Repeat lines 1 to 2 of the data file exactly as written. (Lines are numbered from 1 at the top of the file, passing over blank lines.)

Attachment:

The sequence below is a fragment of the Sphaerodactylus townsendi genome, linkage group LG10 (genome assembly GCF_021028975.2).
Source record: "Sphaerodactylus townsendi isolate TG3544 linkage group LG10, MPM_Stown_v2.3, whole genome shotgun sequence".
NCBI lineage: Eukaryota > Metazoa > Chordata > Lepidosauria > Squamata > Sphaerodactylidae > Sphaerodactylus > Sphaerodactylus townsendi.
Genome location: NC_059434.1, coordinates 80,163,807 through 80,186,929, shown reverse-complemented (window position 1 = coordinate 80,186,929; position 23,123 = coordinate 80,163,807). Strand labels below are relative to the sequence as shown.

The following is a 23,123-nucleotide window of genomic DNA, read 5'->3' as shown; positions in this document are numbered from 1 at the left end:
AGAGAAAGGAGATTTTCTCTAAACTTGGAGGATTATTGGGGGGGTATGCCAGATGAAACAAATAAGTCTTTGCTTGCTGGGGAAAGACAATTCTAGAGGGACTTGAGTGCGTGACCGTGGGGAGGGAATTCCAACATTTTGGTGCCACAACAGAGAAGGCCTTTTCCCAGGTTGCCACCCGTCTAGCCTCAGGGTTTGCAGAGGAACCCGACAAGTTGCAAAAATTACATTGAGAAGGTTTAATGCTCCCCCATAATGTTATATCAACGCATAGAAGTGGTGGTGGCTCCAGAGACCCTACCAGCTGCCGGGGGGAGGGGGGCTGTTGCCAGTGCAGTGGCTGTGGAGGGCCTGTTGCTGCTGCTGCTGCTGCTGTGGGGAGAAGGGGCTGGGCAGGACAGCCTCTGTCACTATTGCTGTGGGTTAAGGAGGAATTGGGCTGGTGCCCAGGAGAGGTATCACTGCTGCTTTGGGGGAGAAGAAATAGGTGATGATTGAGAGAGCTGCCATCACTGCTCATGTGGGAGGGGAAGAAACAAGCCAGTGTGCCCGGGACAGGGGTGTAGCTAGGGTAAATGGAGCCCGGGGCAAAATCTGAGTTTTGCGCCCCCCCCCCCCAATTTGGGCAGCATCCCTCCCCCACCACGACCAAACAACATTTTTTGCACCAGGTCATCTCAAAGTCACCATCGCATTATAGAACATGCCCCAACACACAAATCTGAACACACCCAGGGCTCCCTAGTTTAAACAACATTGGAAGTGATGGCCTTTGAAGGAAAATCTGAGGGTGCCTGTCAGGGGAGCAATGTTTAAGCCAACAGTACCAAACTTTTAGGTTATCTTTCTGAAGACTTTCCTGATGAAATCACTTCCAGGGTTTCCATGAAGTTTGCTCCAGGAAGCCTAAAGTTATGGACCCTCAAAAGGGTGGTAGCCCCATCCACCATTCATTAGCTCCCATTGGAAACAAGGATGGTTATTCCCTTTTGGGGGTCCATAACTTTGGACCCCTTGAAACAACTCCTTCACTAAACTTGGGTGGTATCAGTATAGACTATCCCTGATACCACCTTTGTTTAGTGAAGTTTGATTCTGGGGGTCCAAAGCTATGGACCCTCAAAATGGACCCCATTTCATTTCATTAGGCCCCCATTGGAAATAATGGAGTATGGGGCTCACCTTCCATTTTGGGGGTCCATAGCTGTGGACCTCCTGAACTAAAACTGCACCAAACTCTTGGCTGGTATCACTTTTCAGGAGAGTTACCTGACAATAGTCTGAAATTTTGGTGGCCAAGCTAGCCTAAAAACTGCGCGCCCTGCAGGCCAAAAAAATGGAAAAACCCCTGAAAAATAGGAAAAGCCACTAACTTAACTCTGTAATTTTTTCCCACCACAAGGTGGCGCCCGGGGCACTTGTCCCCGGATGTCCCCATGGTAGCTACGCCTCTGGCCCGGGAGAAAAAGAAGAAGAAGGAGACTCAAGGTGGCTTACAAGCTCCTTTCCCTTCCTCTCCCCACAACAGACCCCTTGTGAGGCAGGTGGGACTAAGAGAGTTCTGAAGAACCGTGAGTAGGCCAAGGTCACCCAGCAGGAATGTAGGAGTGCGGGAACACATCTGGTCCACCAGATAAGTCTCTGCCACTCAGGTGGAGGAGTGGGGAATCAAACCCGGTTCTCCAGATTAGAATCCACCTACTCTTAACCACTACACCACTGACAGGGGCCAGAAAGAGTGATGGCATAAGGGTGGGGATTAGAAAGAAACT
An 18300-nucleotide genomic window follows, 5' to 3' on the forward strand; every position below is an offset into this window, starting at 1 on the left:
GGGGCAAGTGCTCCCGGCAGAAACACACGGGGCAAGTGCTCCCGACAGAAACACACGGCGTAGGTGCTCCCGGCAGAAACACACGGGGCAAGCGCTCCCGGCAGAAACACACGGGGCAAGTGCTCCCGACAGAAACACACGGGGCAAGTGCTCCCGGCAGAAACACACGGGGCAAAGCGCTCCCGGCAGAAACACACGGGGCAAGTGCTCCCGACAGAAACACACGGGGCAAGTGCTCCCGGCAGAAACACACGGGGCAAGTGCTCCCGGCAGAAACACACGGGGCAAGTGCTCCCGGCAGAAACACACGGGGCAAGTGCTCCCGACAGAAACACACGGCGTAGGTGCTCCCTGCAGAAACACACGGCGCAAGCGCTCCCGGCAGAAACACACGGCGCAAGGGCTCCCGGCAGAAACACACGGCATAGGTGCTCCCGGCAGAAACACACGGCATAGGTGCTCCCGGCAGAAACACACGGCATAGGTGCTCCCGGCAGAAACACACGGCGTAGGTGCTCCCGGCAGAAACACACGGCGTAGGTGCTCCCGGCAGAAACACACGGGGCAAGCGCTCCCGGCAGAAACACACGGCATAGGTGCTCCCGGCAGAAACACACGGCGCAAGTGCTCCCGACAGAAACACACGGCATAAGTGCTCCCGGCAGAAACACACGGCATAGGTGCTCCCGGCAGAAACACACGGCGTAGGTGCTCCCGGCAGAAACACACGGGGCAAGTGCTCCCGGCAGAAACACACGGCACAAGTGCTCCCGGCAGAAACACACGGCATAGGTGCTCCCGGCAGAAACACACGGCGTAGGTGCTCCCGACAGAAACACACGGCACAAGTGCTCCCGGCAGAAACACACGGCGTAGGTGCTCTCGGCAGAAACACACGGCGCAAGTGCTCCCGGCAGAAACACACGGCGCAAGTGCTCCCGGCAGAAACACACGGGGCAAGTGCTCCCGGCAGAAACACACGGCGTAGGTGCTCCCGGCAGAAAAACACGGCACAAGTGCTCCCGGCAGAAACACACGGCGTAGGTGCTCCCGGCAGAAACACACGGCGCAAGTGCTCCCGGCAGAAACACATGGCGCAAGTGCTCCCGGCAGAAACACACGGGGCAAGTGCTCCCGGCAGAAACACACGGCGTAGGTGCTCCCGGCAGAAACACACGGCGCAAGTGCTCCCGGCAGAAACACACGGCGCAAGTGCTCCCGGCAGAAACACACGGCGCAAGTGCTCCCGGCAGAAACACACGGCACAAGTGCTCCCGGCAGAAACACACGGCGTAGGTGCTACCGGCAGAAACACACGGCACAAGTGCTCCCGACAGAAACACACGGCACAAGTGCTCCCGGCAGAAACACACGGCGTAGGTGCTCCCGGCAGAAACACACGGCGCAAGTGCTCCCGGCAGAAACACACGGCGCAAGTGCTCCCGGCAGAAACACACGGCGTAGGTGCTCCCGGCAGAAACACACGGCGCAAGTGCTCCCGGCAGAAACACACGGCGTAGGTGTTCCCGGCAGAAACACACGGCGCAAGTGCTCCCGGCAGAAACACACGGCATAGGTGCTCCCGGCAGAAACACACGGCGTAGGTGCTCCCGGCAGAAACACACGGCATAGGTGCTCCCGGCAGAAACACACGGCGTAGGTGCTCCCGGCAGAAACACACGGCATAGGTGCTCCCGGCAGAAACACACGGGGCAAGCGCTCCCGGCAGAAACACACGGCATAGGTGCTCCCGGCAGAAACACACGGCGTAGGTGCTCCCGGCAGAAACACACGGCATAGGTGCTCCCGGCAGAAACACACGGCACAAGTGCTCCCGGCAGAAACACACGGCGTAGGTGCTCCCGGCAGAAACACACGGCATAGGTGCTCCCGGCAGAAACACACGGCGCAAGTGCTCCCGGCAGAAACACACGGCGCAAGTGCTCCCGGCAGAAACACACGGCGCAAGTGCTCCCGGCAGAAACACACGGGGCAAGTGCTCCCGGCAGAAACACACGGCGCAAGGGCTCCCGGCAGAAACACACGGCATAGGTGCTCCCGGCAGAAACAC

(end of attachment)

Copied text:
The sequence below is a fragment of the Sphaerodactylus townsendi genome, linkage group LG10 (genome assembly GCF_021028975.2).
Source record: "Sphaerodactylus townsendi isolate TG3544 linkage group LG10, MPM_Stown_v2.3, whole genome shotgun sequence".